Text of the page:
For normal controls, 96 parents (100%), 50 siblings (96%), and 118 grandparents (66%) were examined and responded to questionnaires. An extra 48 questionnaires were mailed back for a total of 166 questionnaire responses (93%) from grandparents. The ethnic composition of the control parent group was 91 whites, one black, and four Far-East Asians.
Relatives of Referred and Control Infants: Variables Studied
Symptoms associated with SDB.
Table 4 presents the symptoms reported in the questionnaires. If the subject underwent clinical evaluation, these symptoms were confirmed. If a treatment had been prescribed for SDB, it was also extracted from the questionnaires and confirmed at subject evaluation. As the table demonstrates, the differences between data obtained from control relatives and Group A relatives are minor. Controls usually had a lower percentage of subjects with symptoms (which again is not surprising given the inclusion criteria for controls); however, most of the differences were not significant.
Even after taking into consideration the differences in the total number of subjects in each of the three subpopulations, Group B appears to be very different from the other two groups. For example, approximately 65% of Group B relatives snore, compared with 20.8% of Group A relatives. In fact, all symptoms associated with SDB are highly represented in the Group B relative population (see Table 4).
Signs associated with SDB.
Table 5 is based only on the subjects' physical evaluations. The clinical craniofacial evaluation confirms that the anatomical findings known to be associated with SDB are much more prevalent in Group B relatives than in group A relatives.
Reported treatment with SDB.
Finally, Table 6 shows that Group B relatives have been treated for SDB with nasal CPAP, UPPP, dental appliances, or other maxillomandibular surgeries, whereas very few Group A relatives were similarly treated. Interestingly, the Group B relatives also report double the frequency of asthma and nasal allergies than those in Group A or in the control group.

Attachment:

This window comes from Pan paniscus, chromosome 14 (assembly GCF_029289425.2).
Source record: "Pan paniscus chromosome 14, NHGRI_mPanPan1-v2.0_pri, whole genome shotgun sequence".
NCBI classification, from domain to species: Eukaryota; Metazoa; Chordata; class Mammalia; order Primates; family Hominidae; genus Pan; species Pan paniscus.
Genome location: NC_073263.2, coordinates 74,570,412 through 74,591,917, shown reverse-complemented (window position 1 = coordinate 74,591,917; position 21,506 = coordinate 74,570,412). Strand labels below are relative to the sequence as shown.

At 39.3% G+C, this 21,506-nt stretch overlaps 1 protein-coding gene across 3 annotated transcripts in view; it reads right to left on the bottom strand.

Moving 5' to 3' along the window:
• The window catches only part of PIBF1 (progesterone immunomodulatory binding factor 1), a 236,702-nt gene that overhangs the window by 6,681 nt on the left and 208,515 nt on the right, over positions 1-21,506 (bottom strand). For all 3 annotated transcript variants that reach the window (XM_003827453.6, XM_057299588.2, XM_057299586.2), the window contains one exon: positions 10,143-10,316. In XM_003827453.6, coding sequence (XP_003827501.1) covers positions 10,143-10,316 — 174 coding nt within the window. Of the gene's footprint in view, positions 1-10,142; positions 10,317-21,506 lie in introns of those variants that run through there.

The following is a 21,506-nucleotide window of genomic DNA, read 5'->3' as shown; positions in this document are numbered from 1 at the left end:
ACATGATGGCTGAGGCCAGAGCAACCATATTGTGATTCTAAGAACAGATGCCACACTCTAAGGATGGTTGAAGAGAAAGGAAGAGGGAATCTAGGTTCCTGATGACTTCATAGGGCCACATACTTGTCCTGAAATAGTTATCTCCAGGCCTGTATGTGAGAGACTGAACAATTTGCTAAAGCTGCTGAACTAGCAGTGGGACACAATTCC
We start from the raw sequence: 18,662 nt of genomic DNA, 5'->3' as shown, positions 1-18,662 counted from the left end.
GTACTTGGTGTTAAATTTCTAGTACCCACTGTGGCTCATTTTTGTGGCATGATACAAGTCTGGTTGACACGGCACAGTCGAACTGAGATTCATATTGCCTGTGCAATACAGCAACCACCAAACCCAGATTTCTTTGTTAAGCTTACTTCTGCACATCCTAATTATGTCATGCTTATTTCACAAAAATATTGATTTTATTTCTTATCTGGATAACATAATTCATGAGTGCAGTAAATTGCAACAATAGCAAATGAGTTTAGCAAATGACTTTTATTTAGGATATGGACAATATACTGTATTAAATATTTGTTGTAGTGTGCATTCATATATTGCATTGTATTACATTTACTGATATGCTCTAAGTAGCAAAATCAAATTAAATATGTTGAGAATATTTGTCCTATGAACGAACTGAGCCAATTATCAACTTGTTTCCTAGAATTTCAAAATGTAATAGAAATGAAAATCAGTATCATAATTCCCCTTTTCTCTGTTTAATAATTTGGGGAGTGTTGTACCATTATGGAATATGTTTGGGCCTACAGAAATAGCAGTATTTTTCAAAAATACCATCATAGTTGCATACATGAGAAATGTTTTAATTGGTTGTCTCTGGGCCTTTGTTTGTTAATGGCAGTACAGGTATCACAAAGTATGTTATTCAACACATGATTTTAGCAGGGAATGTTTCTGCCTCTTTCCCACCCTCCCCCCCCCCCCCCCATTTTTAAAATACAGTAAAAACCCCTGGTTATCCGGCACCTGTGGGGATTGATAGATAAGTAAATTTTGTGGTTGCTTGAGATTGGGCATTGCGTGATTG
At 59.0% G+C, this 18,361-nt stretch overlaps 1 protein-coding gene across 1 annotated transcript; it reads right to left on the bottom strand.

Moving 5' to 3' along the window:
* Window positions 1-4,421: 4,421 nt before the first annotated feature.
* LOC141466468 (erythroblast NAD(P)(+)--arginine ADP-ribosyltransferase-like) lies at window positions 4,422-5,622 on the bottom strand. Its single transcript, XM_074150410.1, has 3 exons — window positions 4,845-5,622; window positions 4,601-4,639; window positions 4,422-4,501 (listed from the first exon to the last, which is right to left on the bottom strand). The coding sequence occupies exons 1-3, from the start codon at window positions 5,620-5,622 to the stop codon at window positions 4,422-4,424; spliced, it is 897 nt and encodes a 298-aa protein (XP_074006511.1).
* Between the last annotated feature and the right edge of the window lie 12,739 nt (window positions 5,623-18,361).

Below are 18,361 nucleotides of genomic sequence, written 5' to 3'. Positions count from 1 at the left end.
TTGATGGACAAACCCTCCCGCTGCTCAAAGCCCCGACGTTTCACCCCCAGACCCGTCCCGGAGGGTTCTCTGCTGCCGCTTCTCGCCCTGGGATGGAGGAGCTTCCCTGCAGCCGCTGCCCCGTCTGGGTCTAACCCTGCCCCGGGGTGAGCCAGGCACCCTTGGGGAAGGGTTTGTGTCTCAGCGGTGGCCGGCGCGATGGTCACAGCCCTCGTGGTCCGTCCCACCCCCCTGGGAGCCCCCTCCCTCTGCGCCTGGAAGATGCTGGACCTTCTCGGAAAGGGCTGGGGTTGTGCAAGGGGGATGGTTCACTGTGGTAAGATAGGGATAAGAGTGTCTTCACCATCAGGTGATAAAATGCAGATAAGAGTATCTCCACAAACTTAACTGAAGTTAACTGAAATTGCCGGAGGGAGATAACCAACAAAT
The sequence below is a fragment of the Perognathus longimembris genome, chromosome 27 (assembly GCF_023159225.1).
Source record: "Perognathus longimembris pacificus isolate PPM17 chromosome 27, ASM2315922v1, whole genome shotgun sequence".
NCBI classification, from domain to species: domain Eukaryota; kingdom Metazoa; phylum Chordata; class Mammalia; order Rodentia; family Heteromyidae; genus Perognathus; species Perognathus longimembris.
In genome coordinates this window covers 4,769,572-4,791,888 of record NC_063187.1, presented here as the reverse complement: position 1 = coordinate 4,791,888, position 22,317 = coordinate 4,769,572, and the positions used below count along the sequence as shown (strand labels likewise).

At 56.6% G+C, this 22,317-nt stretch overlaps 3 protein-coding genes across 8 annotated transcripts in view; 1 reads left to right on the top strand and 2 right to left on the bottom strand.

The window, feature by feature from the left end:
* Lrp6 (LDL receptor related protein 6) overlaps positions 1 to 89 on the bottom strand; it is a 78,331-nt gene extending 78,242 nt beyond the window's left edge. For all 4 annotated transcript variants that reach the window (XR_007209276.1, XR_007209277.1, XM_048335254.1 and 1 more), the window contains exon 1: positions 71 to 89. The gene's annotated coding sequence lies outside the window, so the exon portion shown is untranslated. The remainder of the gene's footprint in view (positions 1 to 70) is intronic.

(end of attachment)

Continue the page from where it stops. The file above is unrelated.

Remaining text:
Families of normal controls.
Of the parents, eight men and one woman (9.4%) were reported to be intermittent snorers. Although 26 grandparents (a number that includes questionnaire-only respondents) (15.7%) were reported to snore “regularly,” only two were reported to snore “loudly.” None of the parents or grandparents studied were found to currently be undergoing or to have undergone treatment for OSAS; this fact is not surprising in view of the inclusion criteria. Five siblings (1%) were expected to undergo or were undergoing orthodontic treatment for class II malocclusions. One child (0.02%) had tonsils scored at “+3”. None were reported to have asthma.
In conclusion, Tables 4–6 indicate that major differences exist between family members of Group A infants (normal breathing group) and those of Group B (obstructive breathing group) insofar as the percentage of relatives presenting symptoms or signs associated with SDB is concerned. Family members of Group C infants were closely related to those of Group A infants.
The results show that infants identified by polygraphic recording with SDB in early infancy are more likely to have a positive family history of SDB in close relatives. During the first weeks of life, a child's “dolichocephaly”(17) is often masked and is easier to see in parents and siblings. The presence of signs or symptoms of SDB in the relatives of an infant can provide an important diagnostic clue. It is thus necessary to ask questions concerning symptoms and signs of SDB in first-degree relatives when an infant is referred for an ALTE, noisy breathing during sleep, or abnormal nocturnal behavior.